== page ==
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Servicing press fit bearings is expected periodic activity. The bearings are designed to be installed and removed, and the bike frame is designed around this expectation. A part of the frame design accounts for the amount and type of forces required, and acceptable mechanism of how these forces are achieved. In the case of press fit bearings, a bearing press, used correctly, will not exceed design specification. Hammering them out works, with some but not full control of the forces. It is not professional, but given design margins, if done carefully has relatively low risk of damage.

This all completely unlike a car crash - where the forces are uncontrolled in every aspect, from amount of force, angle of force, and duration. It is simply not possible to build any frame (not just carbon) that can withstand any crash. Frames are designed to withstand reasonable wear and tear, and small knocks and bangs, minor crashes, riders falling off, are all a part of it. A car running over the bike is not. Problem with a car running over a bike (or part of a bike) it simply is impossible to know what those forces were.

While carbon frames are much stronger than many riders think, so are the forces generated in a car crash, hence the advice given in that question.

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Consider that the forces to remove a bearing should be about the same magnitude as the forces required to install it initially. Maybe less, maybe a little more, but not 10x as much.

If the installation of bearings is enough to render damage to a frame, then how does any carbon bike get assembled? You are trusting to the expertise of the mechanic/assembler to use no more force than required. If the bearings are pushed in steadily with a press then the peak forces are lower than if they are hammered in, and more spread-out.

By comparison, the forces of a vehicle collision or a crash are not measurable - they could be far higher or lower, you just don't know. Also they happen in a very short time, resulting in high peak loads which is where things start to break.

I'd be more leery of a backyard mechanic with a hammer and drift, over a LBS mechanic who does this stuff frequently and has the right tools for the job.

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    Note that bearings are usually installed with a press but removed via somewhat careful hammering. It may not necessarily be accurate to say that the peak forces during installation versus removal are comparable. Overall agree with the answer though.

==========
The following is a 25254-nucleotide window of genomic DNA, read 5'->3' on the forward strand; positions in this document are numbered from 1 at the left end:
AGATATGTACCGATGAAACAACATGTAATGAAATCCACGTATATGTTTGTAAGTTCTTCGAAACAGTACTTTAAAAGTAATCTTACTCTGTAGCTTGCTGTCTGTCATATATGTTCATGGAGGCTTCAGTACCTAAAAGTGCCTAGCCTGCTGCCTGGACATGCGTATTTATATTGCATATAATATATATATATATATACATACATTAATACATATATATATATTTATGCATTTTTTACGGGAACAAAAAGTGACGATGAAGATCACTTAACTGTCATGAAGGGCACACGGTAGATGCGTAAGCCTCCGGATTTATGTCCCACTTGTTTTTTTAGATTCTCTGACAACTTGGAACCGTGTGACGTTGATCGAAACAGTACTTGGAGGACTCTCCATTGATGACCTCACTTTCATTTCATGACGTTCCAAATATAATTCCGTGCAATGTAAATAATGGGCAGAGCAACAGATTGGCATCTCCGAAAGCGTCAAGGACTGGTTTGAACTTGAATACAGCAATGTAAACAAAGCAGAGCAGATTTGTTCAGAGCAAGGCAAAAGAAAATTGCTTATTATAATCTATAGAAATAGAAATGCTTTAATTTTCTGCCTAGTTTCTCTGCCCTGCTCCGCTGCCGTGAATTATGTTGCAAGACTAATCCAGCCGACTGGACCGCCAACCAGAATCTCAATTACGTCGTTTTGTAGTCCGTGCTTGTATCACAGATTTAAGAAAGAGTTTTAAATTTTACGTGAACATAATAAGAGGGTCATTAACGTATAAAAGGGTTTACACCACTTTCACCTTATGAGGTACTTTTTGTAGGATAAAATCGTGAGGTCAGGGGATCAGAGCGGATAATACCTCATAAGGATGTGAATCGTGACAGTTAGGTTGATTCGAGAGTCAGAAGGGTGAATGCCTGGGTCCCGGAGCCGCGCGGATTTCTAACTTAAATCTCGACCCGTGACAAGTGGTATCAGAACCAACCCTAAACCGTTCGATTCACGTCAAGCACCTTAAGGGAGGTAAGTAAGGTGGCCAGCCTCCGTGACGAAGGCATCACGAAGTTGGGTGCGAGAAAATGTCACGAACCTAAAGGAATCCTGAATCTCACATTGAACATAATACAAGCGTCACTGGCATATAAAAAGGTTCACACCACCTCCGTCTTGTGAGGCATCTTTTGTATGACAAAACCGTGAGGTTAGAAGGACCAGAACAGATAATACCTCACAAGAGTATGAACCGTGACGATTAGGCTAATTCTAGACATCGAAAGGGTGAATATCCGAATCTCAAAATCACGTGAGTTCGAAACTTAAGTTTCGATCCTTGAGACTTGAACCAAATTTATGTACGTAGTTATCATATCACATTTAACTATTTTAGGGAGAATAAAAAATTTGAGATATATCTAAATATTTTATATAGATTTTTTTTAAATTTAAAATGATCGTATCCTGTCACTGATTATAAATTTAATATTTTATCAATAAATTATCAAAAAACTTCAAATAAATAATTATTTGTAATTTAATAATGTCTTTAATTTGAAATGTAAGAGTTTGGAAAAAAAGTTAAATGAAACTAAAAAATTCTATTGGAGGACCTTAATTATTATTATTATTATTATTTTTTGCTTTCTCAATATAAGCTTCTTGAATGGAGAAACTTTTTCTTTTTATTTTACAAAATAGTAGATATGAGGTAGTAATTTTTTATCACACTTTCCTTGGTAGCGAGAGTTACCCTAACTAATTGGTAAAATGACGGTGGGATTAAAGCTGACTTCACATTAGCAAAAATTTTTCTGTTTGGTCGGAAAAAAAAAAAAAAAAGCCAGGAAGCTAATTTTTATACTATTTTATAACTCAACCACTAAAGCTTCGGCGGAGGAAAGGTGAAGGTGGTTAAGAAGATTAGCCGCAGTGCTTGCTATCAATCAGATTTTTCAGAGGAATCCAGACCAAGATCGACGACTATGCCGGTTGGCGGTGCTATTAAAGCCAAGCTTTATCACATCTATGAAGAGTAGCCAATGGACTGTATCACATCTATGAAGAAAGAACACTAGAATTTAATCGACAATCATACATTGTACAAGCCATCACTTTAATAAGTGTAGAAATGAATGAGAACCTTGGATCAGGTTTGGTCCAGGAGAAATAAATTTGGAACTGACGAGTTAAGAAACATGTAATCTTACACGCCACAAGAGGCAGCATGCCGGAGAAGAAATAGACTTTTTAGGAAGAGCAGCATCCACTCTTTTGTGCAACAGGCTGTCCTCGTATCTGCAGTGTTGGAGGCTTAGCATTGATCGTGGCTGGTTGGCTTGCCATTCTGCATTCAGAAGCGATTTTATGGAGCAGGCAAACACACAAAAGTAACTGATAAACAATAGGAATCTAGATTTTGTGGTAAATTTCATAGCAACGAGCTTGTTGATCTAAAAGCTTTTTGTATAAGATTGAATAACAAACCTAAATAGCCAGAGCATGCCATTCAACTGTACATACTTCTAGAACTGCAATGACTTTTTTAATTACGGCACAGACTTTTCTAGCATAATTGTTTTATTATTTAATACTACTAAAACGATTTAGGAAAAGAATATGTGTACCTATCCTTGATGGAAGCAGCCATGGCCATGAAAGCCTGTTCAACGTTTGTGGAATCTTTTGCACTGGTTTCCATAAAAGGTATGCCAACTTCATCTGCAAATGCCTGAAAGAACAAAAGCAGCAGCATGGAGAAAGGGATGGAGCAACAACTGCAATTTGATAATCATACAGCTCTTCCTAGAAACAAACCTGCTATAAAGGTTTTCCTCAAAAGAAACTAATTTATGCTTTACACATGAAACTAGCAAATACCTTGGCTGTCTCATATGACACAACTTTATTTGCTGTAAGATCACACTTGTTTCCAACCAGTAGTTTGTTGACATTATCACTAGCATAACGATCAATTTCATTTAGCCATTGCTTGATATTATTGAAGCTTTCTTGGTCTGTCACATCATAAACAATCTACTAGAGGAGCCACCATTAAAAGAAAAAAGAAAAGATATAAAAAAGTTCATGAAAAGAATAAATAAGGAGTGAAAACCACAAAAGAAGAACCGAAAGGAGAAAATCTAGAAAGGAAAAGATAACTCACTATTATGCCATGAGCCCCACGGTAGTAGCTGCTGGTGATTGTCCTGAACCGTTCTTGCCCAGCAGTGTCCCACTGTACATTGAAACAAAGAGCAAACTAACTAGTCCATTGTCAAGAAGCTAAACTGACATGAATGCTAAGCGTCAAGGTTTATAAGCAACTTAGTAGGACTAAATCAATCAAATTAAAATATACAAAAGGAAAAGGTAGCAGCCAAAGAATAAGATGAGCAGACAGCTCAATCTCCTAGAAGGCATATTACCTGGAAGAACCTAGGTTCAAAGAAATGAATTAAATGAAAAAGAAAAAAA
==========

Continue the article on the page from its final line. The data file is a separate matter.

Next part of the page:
– MaplePanda
    Jun 6, 2023 at 5:56
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    Also, in bearing removal, the forces are directed at the inner race of the bearing, which comes flying out. The thing is obviously pressed in, but I don’t think the frame itself takes a lot of force. In the linked Q, the rear wheel is secured in the dropouts, so if that collapsed, surely it delivered some unexpected load to the frame as well.
    – Weiwen Ng
    Jun 6, 2023 at 14:32
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I am far too sleepy at the time of this writing to start calculating peak forces and stuff, so let's approach this more casually. To begin, it should immediately be obvious that getting your bike run over by a car is evidently not the same situation as a skilled mechanic whacking out frame bearings with a mallet. Claiming equivalence here would be somewhat illogical. Also, assuming your frame bearings aren't stuck in the frame, the peak force will be greatly reduced as the bearing moves. Car collisions probably won't have as much "give" involved.

Yes, there is a risk of damage, but realistically only as a result of a mistake. If you miss your hammer swing and just straight up hit the frame, I could see that causing some problems.

Note that the linked question also has a special nuance, namely that insurance is involved. I'm not even going to pretend to be knowledgeable in the field of filing insurance claims, but from my understanding, any admittance of "it's not actually a problem" can be used against you to reduce your payout. The author is incentivized to prove to the insurance company that their bike is now unsafe (and that's exactly what they're trying to do)--they're not trying to prove that the bike may still be ridable.

Also, I'm not sure which headset on a carbon frame requires hammering to remove the bearings. Usually, carbon frames use IS headsets with the bearings just sitting there.